6 extenders for ’17 returns
The Tax Cuts and Jobs Act (TCJA) isn’t the only major tax law passed by Congress in the last few months.
Alert: The new Bipartisan Budget Act of 2018 (BBA), which extended funding of the federal government, also revived around 30 tax provisions that had expired at the end of 2016. These extensions are generally retroactive to 2017, but only last for just the one year.
While many of the “tax extenders” are obscure or industry-specific, here are six that may be right up your alley. If you’ve already filed your 2017, consider filing an amended return, Form 1040X, to claim these tax breaks.
1. Obtain a passing tax grade. An above-the-line deduction for tuition and related fees can be claimed, but deduction is subject to a phase-out based on modified adjusted gross income (MAGI).
- The maximum deduction is $4,000 for an MAGI of up to $65,000 for single filers; $130,000 for joint filers
- The maximum deduction is $2,000 for an MAGI between $65,000 and $80,000 for single filers; $130,000 and $160,000 for joint filers.
No deduction is allowed for an MAGI above $80,000; $160,000 for joint filers.
Tip: Most taxpayers will still fare better with a credit, if they qualify.
2. To forgive is divine. Generally, forgiveness of a debt constitutes taxable income. However, the BBA retroactively revives tax-free treatment for up to $2 million of forgiven qualified home mortgage debt. This break now applies to qualified debt discharges that occurred in 2017.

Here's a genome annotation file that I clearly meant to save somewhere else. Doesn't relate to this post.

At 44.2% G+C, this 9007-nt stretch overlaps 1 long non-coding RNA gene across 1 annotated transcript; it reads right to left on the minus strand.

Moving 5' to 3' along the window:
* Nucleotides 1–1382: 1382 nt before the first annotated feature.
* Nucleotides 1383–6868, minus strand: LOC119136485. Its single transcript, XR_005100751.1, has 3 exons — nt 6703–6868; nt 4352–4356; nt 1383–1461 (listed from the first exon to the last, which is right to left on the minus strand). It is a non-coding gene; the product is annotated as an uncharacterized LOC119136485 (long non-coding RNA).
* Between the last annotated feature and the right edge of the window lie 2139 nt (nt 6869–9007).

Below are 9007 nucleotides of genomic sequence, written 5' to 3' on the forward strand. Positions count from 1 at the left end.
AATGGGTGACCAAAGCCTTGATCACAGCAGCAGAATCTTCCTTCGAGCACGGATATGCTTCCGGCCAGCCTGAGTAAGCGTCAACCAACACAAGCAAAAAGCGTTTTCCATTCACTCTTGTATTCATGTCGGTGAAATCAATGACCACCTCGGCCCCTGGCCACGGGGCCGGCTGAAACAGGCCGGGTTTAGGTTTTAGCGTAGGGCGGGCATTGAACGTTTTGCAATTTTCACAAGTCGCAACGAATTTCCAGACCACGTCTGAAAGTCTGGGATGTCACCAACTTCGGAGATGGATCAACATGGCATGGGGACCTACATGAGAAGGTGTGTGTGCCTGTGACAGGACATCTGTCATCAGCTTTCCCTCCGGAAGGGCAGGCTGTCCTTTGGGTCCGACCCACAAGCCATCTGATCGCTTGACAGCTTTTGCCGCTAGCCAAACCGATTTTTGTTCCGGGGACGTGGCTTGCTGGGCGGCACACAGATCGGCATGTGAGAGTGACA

Tip: The debt must be for your principal residence (e.g., not a vacation home).
3. Protect mortgage insurance deduction. The BBA enables you to deduct mortgage insurance premiums, subject to a phase-out beginning at $100,000 of adjusted gross income (AGI). The phase-out is complete at $110,000 of AGI.
Tip: Unlike mortgage debt forgiveness, this tax break can be claimed for any qualified residence (i.e., your principal residence and one other home).
4. Energize your tax return. The residential energy credit, which has expired and been renewed numerous times in the past, gets another life. Generally, the credit for energy-saving improvements in the home equals 10% of the cost of qualified expenses, but it’s capped at $500 for your lifetime (with limits of $200 for windows and skylights).
Tip: Credits previously claimed on past returns reduce the $500 lifetime cap.
5. Be more energy efficient: Also, you can claim a tax credit for installing certain residential energy-efficient property, like solar electric property or solar water-heating property. The credit is based on a percentage decreasing from 30% for 2017-2019, to 26% for 2020, and 22% for 2021.
6. Get in the zone. Businesses and individual residents within designated empowerment zones are eligible for special tax breaks. This includes a 20% wage credit, liberalized Section 179 expensing, tax-exempt bond financing and deferral of capital gains tax on the sale of qualified assets.
Tip: Amended 2017 returns to claim these resurrected breaks must be filed on paper even if you initially e-filed.